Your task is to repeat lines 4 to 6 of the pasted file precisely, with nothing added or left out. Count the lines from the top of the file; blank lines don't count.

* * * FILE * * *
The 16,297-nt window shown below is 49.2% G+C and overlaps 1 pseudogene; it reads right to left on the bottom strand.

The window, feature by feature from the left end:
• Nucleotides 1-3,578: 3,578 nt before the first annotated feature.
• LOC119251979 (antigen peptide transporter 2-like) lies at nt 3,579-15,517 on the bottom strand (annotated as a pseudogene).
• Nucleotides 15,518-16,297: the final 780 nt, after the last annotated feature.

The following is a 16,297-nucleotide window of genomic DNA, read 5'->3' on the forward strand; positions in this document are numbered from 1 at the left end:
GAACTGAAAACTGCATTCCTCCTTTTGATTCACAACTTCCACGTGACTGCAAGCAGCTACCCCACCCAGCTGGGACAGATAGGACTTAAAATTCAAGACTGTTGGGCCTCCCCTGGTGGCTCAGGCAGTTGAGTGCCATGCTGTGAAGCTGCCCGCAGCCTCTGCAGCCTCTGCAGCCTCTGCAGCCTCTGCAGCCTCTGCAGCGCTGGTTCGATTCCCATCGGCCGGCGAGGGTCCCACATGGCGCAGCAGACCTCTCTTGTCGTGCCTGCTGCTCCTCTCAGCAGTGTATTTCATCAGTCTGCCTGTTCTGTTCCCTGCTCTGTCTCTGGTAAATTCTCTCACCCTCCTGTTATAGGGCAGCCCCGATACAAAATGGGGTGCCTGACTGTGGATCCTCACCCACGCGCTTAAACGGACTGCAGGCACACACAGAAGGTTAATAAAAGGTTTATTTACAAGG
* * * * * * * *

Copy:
• LOC119251979 (antigen peptide transporter 2-like) lies at nt 3,579-15,517 on the bottom strand (annotated as a pseudogene).
• Nucleotides 15,518-16,297: the final 780 nt, after the last annotated feature.

The following is a 16,297-nucleotide window of genomic DNA, read 5'->3' on the forward strand; positions in this document are numbered from 1 at the left end: